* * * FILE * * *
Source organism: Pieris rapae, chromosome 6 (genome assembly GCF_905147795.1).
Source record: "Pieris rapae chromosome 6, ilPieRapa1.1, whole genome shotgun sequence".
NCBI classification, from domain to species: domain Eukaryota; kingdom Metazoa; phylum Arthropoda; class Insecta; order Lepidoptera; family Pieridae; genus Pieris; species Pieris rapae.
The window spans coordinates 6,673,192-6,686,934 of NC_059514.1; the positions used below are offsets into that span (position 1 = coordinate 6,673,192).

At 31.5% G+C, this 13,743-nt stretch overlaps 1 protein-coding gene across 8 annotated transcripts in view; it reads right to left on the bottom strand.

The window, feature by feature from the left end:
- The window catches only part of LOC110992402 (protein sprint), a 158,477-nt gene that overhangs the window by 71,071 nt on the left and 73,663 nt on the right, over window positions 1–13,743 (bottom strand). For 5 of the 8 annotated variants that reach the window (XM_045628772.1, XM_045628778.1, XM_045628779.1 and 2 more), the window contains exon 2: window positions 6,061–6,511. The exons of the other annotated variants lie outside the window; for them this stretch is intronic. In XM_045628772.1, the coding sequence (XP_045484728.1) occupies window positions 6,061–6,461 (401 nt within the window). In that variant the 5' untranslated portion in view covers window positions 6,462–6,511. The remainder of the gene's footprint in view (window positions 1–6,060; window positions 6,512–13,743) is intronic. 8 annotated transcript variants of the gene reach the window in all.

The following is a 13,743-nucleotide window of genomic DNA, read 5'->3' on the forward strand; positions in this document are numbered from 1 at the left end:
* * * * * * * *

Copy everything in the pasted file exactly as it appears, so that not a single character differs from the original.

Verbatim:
Source organism: Pieris rapae, chromosome 6 (genome assembly GCF_905147795.1).
Source record: "Pieris rapae chromosome 6, ilPieRapa1.1, whole genome shotgun sequence".
NCBI classification, from domain to species: domain Eukaryota; kingdom Metazoa; phylum Arthropoda; class Insecta; order Lepidoptera; family Pieridae; genus Pieris; species Pieris rapae.
The window spans coordinates 6,673,192-6,686,934 of NC_059514.1; the positions used below are offsets into that span (position 1 = coordinate 6,673,192).

At 31.5% G+C, this 13,743-nt stretch overlaps 1 protein-coding gene across 8 annotated transcripts in view; it reads right to left on the bottom strand.

The window, feature by feature from the left end:
- The window catches only part of LOC110992402 (protein sprint), a 158,477-nt gene that overhangs the window by 71,071 nt on the left and 73,663 nt on the right, over window positions 1–13,743 (bottom strand). For 5 of the 8 annotated variants that reach the window (XM_045628772.1, XM_045628778.1, XM_045628779.1 and 2 more), the window contains exon 2: window positions 6,061–6,511. The exons of the other annotated variants lie outside the window; for them this stretch is intronic. In XM_045628772.1, the coding sequence (XP_045484728.1) occupies window positions 6,061–6,461 (401 nt within the window). In that variant the 5' untranslated portion in view covers window positions 6,462–6,511. The remainder of the gene's footprint in view (window positions 1–6,060; window positions 6,512–13,743) is intronic. 8 annotated transcript variants of the gene reach the window in all.

The following is a 13,743-nucleotide window of genomic DNA, read 5'->3' on the forward strand; positions in this document are numbered from 1 at the left end: